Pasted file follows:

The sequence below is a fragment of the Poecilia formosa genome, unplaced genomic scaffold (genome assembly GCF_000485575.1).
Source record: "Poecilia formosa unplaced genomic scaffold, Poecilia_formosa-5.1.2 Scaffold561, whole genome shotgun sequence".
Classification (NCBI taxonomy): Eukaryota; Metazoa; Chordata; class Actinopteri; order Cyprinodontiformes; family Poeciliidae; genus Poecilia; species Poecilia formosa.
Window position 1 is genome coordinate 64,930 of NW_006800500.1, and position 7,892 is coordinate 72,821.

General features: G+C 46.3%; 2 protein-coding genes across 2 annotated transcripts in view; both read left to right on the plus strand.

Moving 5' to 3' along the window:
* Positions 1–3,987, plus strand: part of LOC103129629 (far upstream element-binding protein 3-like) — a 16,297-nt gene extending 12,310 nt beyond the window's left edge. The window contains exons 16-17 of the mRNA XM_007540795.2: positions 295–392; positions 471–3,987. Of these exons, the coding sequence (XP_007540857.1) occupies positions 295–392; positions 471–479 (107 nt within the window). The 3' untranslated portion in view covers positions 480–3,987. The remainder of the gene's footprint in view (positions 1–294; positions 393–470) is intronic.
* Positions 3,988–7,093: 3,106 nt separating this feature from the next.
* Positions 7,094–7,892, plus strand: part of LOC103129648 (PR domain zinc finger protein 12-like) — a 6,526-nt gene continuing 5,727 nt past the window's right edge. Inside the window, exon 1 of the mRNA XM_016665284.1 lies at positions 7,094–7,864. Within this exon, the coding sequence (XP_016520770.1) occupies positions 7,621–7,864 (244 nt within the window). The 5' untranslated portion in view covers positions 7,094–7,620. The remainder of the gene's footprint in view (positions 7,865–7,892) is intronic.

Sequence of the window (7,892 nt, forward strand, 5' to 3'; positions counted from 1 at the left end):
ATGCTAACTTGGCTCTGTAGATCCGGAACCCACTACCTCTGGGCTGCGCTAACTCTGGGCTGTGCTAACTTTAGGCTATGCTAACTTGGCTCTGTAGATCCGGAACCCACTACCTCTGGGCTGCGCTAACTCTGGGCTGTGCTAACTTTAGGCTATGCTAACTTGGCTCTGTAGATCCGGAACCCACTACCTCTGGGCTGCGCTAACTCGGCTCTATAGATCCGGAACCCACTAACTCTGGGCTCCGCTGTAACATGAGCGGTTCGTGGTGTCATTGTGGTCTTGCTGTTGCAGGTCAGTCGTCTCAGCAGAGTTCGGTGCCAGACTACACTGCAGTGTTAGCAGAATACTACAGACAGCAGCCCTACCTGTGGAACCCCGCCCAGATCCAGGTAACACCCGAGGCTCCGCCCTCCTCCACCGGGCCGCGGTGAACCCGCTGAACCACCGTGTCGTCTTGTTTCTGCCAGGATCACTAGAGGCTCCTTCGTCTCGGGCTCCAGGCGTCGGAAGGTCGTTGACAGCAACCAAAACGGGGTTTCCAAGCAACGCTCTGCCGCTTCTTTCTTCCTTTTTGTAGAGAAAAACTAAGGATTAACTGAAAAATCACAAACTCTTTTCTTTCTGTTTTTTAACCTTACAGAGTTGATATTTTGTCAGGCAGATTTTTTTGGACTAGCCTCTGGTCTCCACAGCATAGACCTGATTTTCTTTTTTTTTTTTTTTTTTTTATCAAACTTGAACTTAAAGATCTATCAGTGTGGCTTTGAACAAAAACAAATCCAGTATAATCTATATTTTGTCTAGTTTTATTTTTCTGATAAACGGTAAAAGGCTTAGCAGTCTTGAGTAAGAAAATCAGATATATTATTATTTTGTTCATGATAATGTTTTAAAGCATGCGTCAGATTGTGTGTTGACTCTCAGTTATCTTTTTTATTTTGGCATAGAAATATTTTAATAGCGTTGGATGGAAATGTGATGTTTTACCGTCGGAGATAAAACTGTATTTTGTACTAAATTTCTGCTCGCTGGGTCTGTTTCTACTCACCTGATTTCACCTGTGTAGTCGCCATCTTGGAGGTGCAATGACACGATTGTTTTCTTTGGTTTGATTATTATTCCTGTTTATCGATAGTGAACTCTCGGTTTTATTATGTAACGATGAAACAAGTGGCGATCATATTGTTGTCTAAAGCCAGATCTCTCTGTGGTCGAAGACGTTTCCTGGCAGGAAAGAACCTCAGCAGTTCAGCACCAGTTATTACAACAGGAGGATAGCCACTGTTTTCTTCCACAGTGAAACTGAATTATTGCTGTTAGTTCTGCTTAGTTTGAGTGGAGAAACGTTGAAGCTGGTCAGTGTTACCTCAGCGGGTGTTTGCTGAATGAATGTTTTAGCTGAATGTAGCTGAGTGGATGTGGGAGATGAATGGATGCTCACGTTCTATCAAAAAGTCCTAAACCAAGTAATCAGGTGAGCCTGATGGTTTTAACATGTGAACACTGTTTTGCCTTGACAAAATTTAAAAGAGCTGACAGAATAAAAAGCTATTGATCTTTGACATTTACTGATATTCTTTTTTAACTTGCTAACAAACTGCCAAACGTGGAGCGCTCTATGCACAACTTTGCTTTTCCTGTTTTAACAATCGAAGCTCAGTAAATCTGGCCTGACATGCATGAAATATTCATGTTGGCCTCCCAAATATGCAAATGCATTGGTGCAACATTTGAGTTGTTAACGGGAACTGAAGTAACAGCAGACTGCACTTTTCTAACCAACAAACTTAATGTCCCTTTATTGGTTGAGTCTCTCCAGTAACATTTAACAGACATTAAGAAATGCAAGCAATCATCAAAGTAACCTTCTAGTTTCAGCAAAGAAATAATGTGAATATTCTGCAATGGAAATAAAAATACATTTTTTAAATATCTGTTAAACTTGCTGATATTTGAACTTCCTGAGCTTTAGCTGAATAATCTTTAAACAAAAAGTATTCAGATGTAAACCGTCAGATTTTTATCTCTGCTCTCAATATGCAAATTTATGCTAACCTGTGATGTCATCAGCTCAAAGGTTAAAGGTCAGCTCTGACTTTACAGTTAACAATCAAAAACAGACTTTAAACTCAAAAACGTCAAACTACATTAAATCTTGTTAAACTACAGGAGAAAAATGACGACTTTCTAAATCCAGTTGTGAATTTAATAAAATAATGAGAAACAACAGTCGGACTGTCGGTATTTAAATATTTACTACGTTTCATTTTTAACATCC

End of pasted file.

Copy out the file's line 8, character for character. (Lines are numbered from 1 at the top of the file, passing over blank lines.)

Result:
* Positions 3,988–7,093: 3,106 nt separating this feature from the next.